credit noncredit FORTRAN programming course sponsored In
the Computing Center. There will be a short intio intioduction
duction intioduction to basic computer concepts presented at this
meeting by Heinz Dinter, manager of the ( enter.

FU Street Dance: 8 p.m., South sideof Florida Union. Admission
free. Live entertainment by The Mystics.
Baseball: 3 p.m., Perry Field. Plorida vs. Rollins.
FU Dance Committee: 8 p.m., FU Social Room.
Bent Card Coffee House: Will open for summer trimester at
9 p.m.
Movie: 7 p.m. & 9 p.m., MSB Aud., A Global Affair.
U of F Faculty Club Spring Frolic: 8:30 p.m., UF Faculty Club.
Bridge and dancing for members only.
Baseball: 3 p.m., Perry Field. Florida vs. Rollins.
Duplicate Bridge: 1:30 p.m., 215 FU. UP students, faculty &
staff only.
Unitarian Fellowship: 11 a.m., Florida Union. Prayer service.
Craft Shop Special Sessions: 2:30 p.m., FU Craft Shop. Alumi Aluminum
num Aluminum Etching. No registration.
FU Dance Lessons: 7:30 p.m., FU Social Room.

sonable notice is given, or if a student loses his ID
card after it has been delivered to him, he will be
WORKERS NEEDED: Student Government needs
volunteer workers (secretaries and typists) for the
summer. Apply in Room 310, Florida Union.
MALE STUDENTS: Special physical fitness classes
will be conducted at Florida Gym during periods 2,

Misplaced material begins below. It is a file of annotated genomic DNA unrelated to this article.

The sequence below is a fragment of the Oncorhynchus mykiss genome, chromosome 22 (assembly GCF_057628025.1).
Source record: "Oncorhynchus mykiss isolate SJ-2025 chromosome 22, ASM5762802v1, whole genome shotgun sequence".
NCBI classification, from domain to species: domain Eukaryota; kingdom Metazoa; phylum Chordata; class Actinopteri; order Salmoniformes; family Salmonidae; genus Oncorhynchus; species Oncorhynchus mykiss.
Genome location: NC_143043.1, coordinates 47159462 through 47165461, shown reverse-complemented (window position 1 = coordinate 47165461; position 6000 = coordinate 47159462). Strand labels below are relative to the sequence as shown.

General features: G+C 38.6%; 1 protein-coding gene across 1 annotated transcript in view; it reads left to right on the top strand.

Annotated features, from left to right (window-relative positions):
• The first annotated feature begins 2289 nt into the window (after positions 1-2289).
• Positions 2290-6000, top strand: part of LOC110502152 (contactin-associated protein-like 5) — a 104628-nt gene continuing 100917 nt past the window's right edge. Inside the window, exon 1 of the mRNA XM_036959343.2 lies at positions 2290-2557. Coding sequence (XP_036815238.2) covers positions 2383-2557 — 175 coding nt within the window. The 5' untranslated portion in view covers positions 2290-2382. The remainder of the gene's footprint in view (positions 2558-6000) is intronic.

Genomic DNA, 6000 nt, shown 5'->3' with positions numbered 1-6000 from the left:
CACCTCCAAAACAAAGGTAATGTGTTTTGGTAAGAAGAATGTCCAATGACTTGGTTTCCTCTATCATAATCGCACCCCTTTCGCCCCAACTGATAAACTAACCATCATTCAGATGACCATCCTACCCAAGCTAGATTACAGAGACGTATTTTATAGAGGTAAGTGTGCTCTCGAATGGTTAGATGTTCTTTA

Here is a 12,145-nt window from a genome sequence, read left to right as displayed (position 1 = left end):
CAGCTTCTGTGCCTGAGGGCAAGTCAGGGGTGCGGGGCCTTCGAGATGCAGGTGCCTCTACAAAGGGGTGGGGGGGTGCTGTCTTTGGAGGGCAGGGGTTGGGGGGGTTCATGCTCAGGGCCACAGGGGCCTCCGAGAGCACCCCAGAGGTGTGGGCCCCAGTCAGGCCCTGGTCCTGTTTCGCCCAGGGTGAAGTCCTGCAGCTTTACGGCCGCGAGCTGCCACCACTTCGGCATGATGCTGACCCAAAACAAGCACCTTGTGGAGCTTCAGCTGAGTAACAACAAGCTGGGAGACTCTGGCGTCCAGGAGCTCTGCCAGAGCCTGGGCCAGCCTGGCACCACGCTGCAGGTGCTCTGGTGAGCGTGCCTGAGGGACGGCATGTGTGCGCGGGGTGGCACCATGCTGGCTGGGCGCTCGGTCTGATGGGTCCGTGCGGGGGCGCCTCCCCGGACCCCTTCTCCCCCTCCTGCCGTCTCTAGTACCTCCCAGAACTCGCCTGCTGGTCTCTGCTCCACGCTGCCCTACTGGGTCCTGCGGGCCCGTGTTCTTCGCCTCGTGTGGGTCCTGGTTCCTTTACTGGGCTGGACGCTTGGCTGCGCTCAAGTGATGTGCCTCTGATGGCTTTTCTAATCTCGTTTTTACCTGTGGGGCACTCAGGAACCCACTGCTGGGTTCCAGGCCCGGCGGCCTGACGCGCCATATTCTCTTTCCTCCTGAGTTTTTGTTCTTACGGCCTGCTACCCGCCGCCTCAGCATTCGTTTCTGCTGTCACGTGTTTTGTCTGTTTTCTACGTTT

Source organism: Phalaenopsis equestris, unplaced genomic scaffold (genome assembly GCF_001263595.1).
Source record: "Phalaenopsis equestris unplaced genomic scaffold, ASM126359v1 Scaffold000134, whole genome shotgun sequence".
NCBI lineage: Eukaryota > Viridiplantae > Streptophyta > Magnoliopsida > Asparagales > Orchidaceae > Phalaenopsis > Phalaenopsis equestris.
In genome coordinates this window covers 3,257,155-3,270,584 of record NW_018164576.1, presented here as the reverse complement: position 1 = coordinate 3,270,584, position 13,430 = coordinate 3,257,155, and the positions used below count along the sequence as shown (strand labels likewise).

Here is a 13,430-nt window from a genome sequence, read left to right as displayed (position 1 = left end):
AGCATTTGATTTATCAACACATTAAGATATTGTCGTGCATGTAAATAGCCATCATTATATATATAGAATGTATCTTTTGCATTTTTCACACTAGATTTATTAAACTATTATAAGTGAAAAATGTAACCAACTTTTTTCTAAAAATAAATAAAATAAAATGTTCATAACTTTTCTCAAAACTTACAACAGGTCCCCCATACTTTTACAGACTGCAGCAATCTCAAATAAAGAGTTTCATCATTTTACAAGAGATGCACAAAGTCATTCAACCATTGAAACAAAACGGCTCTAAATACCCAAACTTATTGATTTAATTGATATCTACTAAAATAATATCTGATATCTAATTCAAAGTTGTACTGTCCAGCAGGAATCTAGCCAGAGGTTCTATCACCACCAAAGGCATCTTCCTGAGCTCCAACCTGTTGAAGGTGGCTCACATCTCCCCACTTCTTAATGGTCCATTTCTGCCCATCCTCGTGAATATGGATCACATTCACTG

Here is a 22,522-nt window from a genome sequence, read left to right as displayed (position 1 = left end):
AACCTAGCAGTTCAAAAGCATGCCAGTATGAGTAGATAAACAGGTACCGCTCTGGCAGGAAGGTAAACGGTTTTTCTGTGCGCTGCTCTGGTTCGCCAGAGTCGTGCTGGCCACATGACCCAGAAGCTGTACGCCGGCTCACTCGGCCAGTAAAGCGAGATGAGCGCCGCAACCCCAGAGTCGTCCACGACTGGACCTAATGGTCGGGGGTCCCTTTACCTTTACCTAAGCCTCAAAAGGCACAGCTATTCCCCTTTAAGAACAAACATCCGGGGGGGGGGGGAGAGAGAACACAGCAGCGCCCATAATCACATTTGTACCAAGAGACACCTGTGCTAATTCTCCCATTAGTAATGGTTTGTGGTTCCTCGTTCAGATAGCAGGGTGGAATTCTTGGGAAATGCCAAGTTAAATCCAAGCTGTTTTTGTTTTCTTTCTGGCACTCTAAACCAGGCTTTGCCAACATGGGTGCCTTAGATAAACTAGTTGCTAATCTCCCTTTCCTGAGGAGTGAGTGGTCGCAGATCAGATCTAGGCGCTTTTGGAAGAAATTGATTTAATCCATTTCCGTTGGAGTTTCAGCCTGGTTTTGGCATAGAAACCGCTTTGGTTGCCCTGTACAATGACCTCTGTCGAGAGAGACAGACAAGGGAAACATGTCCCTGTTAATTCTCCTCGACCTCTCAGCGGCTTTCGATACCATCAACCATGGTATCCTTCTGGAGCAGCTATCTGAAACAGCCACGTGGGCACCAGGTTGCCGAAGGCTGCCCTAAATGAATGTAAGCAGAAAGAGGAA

3,4, and 6, Monday through Friday. This is a non-

SPANISH REVIEW: Adults interested in reviewing
and improving their spoken Spanish are welcome to
meet in Room 423, Medical Center, at 7 p.m., each
Wednesday.
UNCLAIMED PACKAGE: The Campus Mail Room
has a package from Reliance Merchandising Company,
Philadelphia, Pa., which has no name on the address.
It contains electronics parts valued at 52.60. The in invoice
voice invoice number is 15417; the money order number is
6,481,895,177. The company has no name on the order.
Please claim your package as soon as possible.
- i ''
CHEMISTRY LECTURE; Prof. Paul V. R. Schleyer
oi Princeton University will speak on Adarnantane:
Consequences of the Diamond Structure at 8 p.m.
Thursday, May 19, in 207 Leigh Hall.
NAVAL RESERVE OPENINGS: The Naval Reserve
Training Center in Gainesville now has openings
in pay billets) for appropriate duty officers in the
following fields: dental officer 12205), supply officer
(3105), chaplain corp 4105), and CEC oflicer (5105;.
These, ufticers must be in the grade of lieutenant
commander or below, l or information call Cdr.W. T.
Spellman, USNRTC, 372-4838.
FLORIDA UNION TRIP Deposits are now being